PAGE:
It Looks Like the Stimulus Worked After All

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Conservative economist Douglas Holtz-Eakin has a chart he’s fond of that demonstrates just how ineffective the 2009 stimulus was. Basically, it shows that the stimulus cost $260 billion and produced only an extra $268 billion in GDP. Personally, I’d take even that, but his point is that the stimulus produced no Keynesian multiplier effect at all. It was just a 1:1 replacement of revenue from one source to another.

But as you may recall, the US Bureau of Economic Analysis recently revised its GDP estimates from late 2008 and 2009, and it turns out the economy was doing much worse than we thought. And if you don’t recall this, Michael Linden wants to remind you about it today. He also wants to remind Douglas Holtz-Eakin about it. Because it turns out that when you redo Holtz-Eakin’s favorite chart using the corrected data, it suggests that the stimulus bill produced about $544 billion in extra GDP. In other words, a multiplier effect of about 2x.

I suppose there are two ways to respond to this. Holtz-Eakin could admit that he was wrong. Or he could invent a reason that his old chart is no good and then scurry back to his computer to produce a brand new chart using a different methodology that, once again, shows that the stimulus didn’t work. We’ll see which way he chooses.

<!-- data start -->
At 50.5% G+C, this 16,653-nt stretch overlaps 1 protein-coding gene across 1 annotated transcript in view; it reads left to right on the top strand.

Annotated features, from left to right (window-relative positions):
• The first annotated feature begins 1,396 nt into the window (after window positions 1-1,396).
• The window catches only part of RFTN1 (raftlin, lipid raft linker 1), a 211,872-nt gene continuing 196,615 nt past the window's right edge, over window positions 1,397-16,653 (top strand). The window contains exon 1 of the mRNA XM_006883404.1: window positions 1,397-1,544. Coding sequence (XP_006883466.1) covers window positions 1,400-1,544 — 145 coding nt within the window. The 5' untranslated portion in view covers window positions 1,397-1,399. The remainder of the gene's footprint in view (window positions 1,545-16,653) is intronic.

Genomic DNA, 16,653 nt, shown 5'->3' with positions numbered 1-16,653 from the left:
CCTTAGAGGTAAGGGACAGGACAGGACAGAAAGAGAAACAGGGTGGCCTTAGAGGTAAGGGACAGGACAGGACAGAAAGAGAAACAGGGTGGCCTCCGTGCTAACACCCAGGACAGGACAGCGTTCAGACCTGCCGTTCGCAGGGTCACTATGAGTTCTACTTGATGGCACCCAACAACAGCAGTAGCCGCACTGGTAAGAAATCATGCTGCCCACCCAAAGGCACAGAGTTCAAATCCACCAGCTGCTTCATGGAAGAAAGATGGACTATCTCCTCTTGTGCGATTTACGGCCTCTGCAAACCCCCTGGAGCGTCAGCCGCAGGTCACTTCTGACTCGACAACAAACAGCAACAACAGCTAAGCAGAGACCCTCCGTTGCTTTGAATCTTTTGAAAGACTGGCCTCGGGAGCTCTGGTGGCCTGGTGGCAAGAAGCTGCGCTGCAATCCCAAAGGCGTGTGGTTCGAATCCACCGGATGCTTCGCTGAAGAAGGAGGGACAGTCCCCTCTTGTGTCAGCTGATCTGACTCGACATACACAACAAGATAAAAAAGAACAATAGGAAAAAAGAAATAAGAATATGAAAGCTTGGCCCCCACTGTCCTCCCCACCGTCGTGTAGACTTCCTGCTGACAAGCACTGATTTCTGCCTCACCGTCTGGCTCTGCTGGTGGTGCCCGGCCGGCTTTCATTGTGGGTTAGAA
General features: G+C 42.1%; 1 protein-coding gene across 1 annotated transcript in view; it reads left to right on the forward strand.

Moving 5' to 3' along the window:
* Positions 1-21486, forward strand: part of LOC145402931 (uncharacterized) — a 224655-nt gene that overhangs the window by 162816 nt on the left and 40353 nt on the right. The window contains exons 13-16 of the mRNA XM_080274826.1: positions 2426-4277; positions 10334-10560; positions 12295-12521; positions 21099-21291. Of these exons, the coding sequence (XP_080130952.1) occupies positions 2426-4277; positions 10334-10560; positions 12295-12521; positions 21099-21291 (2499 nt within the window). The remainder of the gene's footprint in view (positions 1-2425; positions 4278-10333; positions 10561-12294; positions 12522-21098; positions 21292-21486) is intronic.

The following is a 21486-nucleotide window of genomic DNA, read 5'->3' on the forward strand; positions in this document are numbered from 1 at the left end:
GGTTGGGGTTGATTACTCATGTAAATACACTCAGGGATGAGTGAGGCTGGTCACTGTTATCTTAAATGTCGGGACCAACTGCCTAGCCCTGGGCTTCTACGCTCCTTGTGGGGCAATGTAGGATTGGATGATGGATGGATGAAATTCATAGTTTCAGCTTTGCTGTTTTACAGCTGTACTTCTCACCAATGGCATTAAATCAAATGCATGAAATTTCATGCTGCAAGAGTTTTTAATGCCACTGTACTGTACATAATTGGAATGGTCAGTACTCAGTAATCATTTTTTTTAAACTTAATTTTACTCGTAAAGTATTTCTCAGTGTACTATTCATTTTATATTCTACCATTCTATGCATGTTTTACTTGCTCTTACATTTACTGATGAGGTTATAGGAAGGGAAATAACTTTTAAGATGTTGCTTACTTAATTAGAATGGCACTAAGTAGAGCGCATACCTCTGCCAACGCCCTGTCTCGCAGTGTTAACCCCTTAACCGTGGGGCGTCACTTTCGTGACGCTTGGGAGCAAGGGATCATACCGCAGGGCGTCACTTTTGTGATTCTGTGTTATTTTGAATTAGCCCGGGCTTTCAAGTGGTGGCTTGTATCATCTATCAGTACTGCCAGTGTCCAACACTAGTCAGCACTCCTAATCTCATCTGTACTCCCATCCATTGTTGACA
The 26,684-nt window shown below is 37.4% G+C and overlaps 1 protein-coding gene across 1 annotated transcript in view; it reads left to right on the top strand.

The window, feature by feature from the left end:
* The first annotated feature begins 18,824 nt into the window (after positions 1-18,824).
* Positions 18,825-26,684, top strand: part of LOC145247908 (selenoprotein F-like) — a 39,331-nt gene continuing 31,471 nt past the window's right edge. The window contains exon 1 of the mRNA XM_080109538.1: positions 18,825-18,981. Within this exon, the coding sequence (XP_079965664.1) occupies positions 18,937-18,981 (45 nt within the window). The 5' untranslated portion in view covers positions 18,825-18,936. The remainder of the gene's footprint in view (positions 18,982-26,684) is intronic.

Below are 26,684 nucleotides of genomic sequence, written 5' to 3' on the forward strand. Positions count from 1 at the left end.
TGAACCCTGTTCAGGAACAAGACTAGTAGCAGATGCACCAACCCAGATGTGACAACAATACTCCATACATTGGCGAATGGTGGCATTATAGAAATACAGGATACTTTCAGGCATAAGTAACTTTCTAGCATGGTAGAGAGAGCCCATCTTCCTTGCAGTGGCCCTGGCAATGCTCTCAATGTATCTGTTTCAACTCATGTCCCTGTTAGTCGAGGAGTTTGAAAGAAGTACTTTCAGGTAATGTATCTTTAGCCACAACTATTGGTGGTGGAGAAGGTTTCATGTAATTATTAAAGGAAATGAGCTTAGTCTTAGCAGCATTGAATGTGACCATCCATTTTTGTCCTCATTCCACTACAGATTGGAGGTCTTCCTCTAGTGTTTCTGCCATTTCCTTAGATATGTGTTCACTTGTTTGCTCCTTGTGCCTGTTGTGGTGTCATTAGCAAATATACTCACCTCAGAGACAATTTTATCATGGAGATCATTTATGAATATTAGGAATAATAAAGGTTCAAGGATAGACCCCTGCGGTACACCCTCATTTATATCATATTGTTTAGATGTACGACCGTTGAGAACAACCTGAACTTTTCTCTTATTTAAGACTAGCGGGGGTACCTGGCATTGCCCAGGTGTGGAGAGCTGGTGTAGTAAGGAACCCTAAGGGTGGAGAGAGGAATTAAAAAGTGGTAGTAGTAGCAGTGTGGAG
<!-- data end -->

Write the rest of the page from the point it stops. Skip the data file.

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We didn't know what to expect when we told you we needed to raise $400,000 before our fiscal year closed on June 30, and we're thrilled to report that our incredible community of readers contributed some $415,000 to help us keep charging as hard as we can during this crazy year.

You just sent an incredible message: that quality journalism doesn't have to answer to advertisers, billionaires, or hedge funds; that newsrooms can eke out an existence thanks primarily to the generosity of its readers. That's so powerful. Especially during what's been called a "media extinction event" when those looking to make a profit from the news pull back, the Mother Jones community steps in.

The months and years ahead won't be easy. Far from it. But there's no one we'd rather face the big challenges with than you, our committed and passionate readers, and our team of fearless reporters who show up every day.

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